Building Innovation for Homeownership
Award Winners: New Jersey

PROJECT: McChesney Townhomes, Orange, New Jersey

SUBMITTER: Patrick Morrissy, HANDS, Orange, New Jersey

PROJECT DESCRIPTION: These five two-story attached homes for first-time buyers are an excellent example of technological innovation with some creative financing on a neighborhood scale. Developed and constructed by a local nonprofit, Housing and Neighborhood Development Services (HANDS), McChesney Townhomes are built in an urban neighborhood on land partially donated by the city, which also waived sewer tap fees. Panelized wall construction was used to accelerate the building process. A panelization factory was set up in the neighborhood, financed by the nonprofit New Jersey Community Loan Fund. This low-capital operation provided jobs for unskilled and semi-skilled workers from the neighborhood as well as panelized components for the houses. Where possible, products produced by local companies and businesses were used in the units. A mortgage program of 5% down and low interest rates with no points or PMI was made available. Access to federal HOME funds through the New Jersey Department of Community Affairs brought the selling price of the three-bedroom townhomes to $61,000, or 67% of the median price in the neighborhood.

PROJECT PARTICIPANTS: Housing and Neighborhood Development Services, Inc., Orange, NJ, Patrick Morrissy, Executive Director (developer and general contractor); Anne Li, Director of Staff, New Jersey Community Loan Fund; Phyllis Salowe-Kaye, Director of Staff, New Jersey Citizen Action Counseling Service; Carmine D�Alessio, Loan Officer, First Fidelity Urban Investment Corp.; Harold Simon, National Housing Institute; Rev. Reginald T. Jackson, St. Matthews A.M.E., Orange, NJ; Mark Murphy, Fund for New Jersey; Peggy Huchet, New Jersey Department of Community Affairs; The Late Fred Travisano, Mostoller Travisano Architects, Princeton, NJ; The Late Patricia Juliano, Councilwoman, City of Orange, NJ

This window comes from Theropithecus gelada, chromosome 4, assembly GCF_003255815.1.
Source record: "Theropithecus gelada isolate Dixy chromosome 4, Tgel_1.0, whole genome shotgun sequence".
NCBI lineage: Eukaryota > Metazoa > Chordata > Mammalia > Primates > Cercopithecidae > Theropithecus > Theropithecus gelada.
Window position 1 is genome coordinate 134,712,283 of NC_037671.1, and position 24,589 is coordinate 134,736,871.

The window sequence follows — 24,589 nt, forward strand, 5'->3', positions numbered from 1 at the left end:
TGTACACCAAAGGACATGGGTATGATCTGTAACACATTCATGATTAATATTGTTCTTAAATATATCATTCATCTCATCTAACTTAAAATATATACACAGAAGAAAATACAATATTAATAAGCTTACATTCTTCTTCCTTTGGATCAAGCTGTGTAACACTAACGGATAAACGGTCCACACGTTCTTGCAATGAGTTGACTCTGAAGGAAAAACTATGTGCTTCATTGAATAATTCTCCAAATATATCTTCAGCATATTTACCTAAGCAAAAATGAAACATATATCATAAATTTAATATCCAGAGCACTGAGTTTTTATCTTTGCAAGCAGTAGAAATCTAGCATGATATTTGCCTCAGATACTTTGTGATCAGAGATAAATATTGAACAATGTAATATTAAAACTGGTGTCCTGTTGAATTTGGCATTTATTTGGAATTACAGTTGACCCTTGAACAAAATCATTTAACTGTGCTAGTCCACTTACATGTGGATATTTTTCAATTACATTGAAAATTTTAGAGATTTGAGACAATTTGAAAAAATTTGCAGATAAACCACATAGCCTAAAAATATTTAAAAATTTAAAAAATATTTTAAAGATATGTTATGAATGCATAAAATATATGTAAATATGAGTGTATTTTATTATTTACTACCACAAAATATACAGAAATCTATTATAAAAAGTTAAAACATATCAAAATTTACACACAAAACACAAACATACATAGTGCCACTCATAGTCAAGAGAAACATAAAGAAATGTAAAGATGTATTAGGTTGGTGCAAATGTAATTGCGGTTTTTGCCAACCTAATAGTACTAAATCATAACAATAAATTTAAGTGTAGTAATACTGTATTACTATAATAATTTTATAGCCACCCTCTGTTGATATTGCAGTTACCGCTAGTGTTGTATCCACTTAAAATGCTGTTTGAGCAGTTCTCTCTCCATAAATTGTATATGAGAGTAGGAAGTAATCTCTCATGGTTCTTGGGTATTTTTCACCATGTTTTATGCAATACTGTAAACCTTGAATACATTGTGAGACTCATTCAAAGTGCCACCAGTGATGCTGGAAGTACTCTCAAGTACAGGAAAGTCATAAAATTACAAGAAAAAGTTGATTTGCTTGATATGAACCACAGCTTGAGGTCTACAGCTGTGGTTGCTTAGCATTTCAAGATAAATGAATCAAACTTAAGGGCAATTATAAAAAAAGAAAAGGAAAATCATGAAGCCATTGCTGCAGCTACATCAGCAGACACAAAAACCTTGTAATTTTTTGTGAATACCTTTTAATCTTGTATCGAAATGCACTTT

PROJECT: Horizon Village, Newark, New Jersey

SUBMITTER: Max Benjamin, JP Affordable Housing, Jersey City, New Jersey

PROJECT DESCRIPTION: Horizon Village is a development on an inner city lot in Newark that has seen little new housing construction since the riots of a generation ago. Construction has just been completed on 27 duplexes, offered at $80,000, or approximately .32 of new housing construction in Northern New Jersey. The duplexes are modular construction with added energy-saving features such as double-paned windows, caulked electrical receptacles to cut air infiltration, and boosted insulation. Exterior materials are durable and low- maintenance. The units are sited to encourage the concept of �defensible space�: close to the street, fences, high visibility of the street from the units, no outside access to unit crawlspaces. The choice of duplexes for Horizon Village contributes to the notion of housing affordability. Homebuyers become landlords, learn about property management, and have an second-income source. Units must be rented to low-income families under certain income levels for a period a 15 years. There are also constraints on profit from resale of the units and the income level of the buyers. Construction loans were provided from state, nonprofit, and commercial sources. Buyers could prequalify over the phone and were counseled through the mortgage process. New Jersey�s Urban Homeownership Recovery Program provided a grant for the development, while HUD provided a grant from the HOME program for a second mortgage. Horizon Village was developed by a nonprofit group.

PROJECT PARTICIPANTS: JP Affordable Housing, Inc. (project developer); Community Urban Renewal Enterprise (project sponsor); State of New Jersey (project funding); HUD (project funding, HOME); City of Newark; Summit Bank (construction and end loan financing); Inner City Construction, Inc. (general contractor).


Content Archived: January 20, 2009